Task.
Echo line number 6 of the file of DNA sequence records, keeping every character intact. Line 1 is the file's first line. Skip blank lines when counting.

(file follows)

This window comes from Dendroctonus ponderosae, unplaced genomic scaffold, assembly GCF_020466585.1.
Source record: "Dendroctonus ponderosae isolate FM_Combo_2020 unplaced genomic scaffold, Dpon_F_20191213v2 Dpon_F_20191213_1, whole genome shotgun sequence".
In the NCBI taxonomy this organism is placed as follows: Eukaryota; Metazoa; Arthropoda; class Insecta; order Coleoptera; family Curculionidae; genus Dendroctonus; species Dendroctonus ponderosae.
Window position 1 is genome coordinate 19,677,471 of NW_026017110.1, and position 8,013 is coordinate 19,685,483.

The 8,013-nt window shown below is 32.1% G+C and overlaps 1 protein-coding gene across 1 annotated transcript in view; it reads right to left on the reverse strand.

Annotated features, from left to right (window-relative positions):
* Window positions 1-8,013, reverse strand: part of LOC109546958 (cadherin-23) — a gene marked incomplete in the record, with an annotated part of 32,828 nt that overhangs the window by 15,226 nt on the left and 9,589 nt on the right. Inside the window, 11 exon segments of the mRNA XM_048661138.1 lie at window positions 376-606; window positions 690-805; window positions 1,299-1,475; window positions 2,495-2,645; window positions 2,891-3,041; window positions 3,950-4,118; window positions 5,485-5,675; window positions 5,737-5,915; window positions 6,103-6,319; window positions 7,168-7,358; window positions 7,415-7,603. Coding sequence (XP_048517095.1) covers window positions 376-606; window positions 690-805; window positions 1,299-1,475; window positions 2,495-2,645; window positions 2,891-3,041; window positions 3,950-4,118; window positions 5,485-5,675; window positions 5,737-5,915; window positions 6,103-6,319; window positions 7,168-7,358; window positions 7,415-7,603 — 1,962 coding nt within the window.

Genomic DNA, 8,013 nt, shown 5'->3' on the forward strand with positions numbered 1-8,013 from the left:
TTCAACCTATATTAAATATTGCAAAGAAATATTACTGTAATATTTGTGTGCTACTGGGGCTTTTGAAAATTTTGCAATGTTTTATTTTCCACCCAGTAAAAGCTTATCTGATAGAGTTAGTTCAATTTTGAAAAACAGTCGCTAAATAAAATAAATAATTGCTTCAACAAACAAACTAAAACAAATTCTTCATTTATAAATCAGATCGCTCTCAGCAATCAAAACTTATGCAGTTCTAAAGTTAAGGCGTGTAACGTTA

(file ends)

Annotated features, from left to right (window-relative positions):